How does the Fluidity One compare to UV-Vis spectrophotometers in testing the concentration of proteins?

How does MDS compare to UV vis

In the quantitation of protein samples, accuracy and range are key. Although UV-vis spectrophotometers such as the NanoDrop allow rapid testing of small volumes, new technologies allow measurements of even lower concentrations.

Microfluidic diffusional sizing, as employed on the Fluidity One instrument, allows concentration determination down to far lower levels with the same ease and speed of use.

What concentration range does each method cover?

The NanoDrop UV-vis spectrophotometer is able to measure from 60 to 820,000 µg/mL.

The Fluidity One can reach 6x lower, with a range of 10 to 500 µg/mL.

How does the workflow compare on each method?

In both instruments a very small (µL) volume of sample is pipetted, then analysis is performed in minutes. Both instruments also offer a touchscreen interface, and the ability to download results in a variety of formats.

When setting up the test on a NanoDrop, you are asked to enter the unique extinction coefficient (ɛ) for your protein. If this is unknown you can select from some pre-defined options, but this does lower the accuracy of the results. Results are obtained in ~5 seconds.

To begin a test on the Fluidity One you must select the size range (from 3 pre-set options, essentially small / medium / large). If the wrong option is chosen, the instrument will recommend another run at a smaller or larger size setting. Results are obtained in ~8 minutes.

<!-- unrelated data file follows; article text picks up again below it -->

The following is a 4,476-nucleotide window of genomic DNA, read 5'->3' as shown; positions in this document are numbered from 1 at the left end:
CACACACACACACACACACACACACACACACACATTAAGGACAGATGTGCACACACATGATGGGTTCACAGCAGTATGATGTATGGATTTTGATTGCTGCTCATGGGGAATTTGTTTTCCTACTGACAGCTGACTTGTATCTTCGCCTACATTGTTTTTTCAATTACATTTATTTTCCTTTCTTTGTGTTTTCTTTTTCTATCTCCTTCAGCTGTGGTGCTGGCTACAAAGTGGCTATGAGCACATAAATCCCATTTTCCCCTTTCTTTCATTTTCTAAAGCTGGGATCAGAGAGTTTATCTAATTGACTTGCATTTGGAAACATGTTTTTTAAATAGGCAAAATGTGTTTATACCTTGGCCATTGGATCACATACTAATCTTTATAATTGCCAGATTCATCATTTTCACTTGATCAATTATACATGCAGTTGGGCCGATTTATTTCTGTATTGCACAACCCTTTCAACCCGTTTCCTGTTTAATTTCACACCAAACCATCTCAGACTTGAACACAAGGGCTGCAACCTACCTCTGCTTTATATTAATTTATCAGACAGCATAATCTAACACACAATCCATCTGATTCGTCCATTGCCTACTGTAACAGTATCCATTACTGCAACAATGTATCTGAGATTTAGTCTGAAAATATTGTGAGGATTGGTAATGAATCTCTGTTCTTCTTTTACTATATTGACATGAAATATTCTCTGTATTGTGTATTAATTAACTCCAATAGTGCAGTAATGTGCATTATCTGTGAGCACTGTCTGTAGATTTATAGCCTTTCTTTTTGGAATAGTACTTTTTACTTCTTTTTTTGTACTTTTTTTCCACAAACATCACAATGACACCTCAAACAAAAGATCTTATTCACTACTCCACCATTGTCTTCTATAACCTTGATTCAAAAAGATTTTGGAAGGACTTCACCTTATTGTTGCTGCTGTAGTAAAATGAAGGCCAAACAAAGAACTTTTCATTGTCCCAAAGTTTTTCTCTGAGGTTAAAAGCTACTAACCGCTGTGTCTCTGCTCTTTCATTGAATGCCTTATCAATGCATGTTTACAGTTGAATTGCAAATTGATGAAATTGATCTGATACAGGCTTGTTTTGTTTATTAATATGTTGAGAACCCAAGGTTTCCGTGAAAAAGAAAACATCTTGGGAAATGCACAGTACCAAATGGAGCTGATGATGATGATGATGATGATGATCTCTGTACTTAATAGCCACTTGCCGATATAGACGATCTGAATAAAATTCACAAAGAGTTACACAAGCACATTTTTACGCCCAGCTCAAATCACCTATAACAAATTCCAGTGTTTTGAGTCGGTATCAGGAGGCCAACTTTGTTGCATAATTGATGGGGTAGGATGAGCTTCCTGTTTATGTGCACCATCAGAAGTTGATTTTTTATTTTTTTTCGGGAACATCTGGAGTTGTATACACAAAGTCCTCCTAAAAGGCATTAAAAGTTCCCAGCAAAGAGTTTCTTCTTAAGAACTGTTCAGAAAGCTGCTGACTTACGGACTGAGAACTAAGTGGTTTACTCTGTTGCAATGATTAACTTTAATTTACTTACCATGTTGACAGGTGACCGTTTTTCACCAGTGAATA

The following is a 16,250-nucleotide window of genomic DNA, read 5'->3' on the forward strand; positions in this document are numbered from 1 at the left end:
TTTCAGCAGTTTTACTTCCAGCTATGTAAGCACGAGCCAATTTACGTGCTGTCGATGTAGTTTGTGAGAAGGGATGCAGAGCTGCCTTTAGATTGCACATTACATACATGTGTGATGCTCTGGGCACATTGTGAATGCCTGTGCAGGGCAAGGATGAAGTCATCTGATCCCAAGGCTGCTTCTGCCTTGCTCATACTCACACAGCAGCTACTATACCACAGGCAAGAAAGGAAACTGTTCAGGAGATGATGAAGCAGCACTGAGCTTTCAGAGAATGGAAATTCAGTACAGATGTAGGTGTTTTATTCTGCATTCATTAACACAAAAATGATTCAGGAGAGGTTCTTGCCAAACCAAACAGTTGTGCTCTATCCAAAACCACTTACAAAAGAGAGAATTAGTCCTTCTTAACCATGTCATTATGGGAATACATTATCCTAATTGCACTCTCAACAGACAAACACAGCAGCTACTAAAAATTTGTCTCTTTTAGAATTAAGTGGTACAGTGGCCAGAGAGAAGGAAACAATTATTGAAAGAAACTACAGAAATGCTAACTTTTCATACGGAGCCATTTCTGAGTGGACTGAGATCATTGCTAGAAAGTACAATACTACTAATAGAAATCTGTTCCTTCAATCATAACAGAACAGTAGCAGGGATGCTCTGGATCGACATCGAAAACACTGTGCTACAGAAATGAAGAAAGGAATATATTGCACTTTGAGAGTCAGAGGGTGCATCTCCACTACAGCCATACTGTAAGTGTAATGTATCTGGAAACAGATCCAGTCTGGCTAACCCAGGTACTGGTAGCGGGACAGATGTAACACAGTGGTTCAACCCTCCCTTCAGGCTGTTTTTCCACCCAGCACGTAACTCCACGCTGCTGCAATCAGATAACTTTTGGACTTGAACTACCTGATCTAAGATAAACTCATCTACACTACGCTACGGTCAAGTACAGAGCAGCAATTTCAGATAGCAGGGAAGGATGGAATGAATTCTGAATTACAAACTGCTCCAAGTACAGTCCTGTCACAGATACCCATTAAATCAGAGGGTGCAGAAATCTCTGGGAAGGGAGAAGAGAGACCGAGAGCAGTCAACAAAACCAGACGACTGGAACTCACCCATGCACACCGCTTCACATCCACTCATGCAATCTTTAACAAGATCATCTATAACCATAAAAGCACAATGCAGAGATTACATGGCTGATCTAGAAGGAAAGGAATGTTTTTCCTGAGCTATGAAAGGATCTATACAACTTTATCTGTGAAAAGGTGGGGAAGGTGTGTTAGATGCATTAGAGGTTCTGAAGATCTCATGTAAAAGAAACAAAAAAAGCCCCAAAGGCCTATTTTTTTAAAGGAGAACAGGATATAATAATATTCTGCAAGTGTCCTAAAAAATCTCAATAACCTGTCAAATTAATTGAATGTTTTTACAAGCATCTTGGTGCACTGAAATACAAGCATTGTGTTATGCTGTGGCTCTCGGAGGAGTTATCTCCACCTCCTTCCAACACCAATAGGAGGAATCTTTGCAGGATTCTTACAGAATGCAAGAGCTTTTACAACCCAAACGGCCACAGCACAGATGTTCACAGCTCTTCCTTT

How does each method work?

Spectrophotometers like the NanoDrop operate by measuring the absorbance of the sample at 280 nm, which is mostly due to the absorbance of aromatic moieties in tryptophan and tyrosine residues. For proteins with low numbers of these, other methods on the instrument can be selected, although the accuracy of quantitation in the absence of tryptophan residues in particular is low.

The Fluidity One makes use of an optimized formulation of the fluorogenic dye o-phthaldialdehyde (OPA), which reacts with primary amines (for example the N-terminus and lysine side chains) in the presence of a thiol to form a UV-fluorescent adduct. As only the reaction products are active, background fluorescence is low and the sensitivity of protein or peptide detection is high. The fluorescence measurement is performed on the sample, and an on-board calibration function converts the signal obtained directly to concentration. For the few proteins where on-board calibration is not appropriate, users can provide protein-specific calibration by performing a single calibration run.

How does the accuracy of protein concentration results compare?

In NanoDrop results, the accuracy varies greatly dependent on whether the extinction coefficient was known and used or not. As such any results generated with one of the pre-set extinction coefficient values are considered much lower accuracy.

On the Fluidity One concentration results have a <10% accuracy and precision (after calibration where required).

Are there any limitations on either method?

For standard protein concentration at A280 on a NanoDrop, buffers which absorb in this range will affect the results.

On the Fluidity One, samples must not contain free amines – including no Tris buffers.

Summary of UV-Vis absorbance testing vs Fluidity One



(Based on NanoDrop One model)

Fluidity One

Measurement method for protein quantification


Absorbance at 280 nm due to aromatic chains in Tryptophan and Tyrosine. Microfluidic Diffusional Sizing MDS

Sample volume required